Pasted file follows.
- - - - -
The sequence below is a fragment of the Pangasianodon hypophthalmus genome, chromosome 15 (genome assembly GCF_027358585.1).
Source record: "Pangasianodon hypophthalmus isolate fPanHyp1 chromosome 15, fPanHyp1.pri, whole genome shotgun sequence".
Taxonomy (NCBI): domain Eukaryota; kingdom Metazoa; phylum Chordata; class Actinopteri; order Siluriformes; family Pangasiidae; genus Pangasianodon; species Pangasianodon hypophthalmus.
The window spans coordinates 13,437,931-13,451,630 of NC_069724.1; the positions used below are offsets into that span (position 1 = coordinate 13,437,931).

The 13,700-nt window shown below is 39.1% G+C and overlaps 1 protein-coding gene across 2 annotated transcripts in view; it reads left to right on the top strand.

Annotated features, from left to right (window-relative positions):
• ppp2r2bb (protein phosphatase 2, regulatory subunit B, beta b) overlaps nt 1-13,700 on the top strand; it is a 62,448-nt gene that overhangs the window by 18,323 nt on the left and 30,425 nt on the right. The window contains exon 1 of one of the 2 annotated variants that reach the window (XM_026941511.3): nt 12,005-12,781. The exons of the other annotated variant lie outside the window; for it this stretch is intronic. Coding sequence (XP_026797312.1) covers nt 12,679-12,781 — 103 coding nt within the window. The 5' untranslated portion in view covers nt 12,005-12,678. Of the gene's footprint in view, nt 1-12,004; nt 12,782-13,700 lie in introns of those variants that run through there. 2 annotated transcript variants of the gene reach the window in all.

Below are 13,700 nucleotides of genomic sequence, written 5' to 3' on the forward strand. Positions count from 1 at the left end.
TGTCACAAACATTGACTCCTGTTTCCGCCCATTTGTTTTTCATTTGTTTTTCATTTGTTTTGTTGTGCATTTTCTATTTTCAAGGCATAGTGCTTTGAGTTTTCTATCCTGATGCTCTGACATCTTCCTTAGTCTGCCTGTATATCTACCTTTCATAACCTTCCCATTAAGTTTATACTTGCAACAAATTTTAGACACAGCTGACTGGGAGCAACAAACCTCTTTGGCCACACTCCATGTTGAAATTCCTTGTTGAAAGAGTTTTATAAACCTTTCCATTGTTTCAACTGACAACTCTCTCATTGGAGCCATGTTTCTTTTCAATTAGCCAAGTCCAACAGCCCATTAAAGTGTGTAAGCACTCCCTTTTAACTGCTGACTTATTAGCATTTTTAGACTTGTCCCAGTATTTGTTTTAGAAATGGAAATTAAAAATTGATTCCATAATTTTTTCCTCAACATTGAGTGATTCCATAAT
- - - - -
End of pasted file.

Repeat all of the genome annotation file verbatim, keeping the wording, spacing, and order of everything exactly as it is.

The sequence below is a fragment of the Pangasianodon hypophthalmus genome, chromosome 15 (genome assembly GCF_027358585.1).
Source record: "Pangasianodon hypophthalmus isolate fPanHyp1 chromosome 15, fPanHyp1.pri, whole genome shotgun sequence".
Taxonomy (NCBI): domain Eukaryota; kingdom Metazoa; phylum Chordata; class Actinopteri; order Siluriformes; family Pangasiidae; genus Pangasianodon; species Pangasianodon hypophthalmus.
The window spans coordinates 13,437,931-13,451,630 of NC_069724.1; the positions used below are offsets into that span (position 1 = coordinate 13,437,931).

The 13,700-nt window shown below is 39.1% G+C and overlaps 1 protein-coding gene across 2 annotated transcripts in view; it reads left to right on the top strand.

Annotated features, from left to right (window-relative positions):
• ppp2r2bb (protein phosphatase 2, regulatory subunit B, beta b) overlaps nt 1-13,700 on the top strand; it is a 62,448-nt gene that overhangs the window by 18,323 nt on the left and 30,425 nt on the right. The window contains exon 1 of one of the 2 annotated variants that reach the window (XM_026941511.3): nt 12,005-12,781. The exons of the other annotated variant lie outside the window; for it this stretch is intronic. Coding sequence (XP_026797312.1) covers nt 12,679-12,781 — 103 coding nt within the window. The 5' untranslated portion in view covers nt 12,005-12,678. Of the gene's footprint in view, nt 1-12,004; nt 12,782-13,700 lie in introns of those variants that run through there. 2 annotated transcript variants of the gene reach the window in all.

Below are 13,700 nucleotides of genomic sequence, written 5' to 3' on the forward strand. Positions count from 1 at the left end.
TGTCACAAACATTGACTCCTGTTTCCGCCCATTTGTTTTTCATTTGTTTTTCATTTGTTTTGTTGTGCATTTTCTATTTTCAAGGCATAGTGCTTTGAGTTTTCTATCCTGATGCTCTGACATCTTCCTTAGTCTGCCTGTATATCTACCTTTCATAACCTTCCCATTAAGTTTATACTTGCAACAAATTTTAGACACAGCTGACTGGGAGCAACAAACCTCTTTGGCCACACTCCATGTTGAAATTCCTTGTTGAAAGAGTTTTATAAACCTTTCCATTGTTTCAACTGACAACTCTCTCATTGGAGCCATGTTTCTTTTCAATTAGCCAAGTCCAACAGCCCATTAAAGTGTGTAAGCACTCCCTTTTAACTGCTGACTTATTAGCATTTTTAGACTTGTCCCAGTATTTGTTTTAGAAATGGAAATTAAAAATTGATTCCATAATTTTTTCCTCAACATTGAGTGATTCCATAAT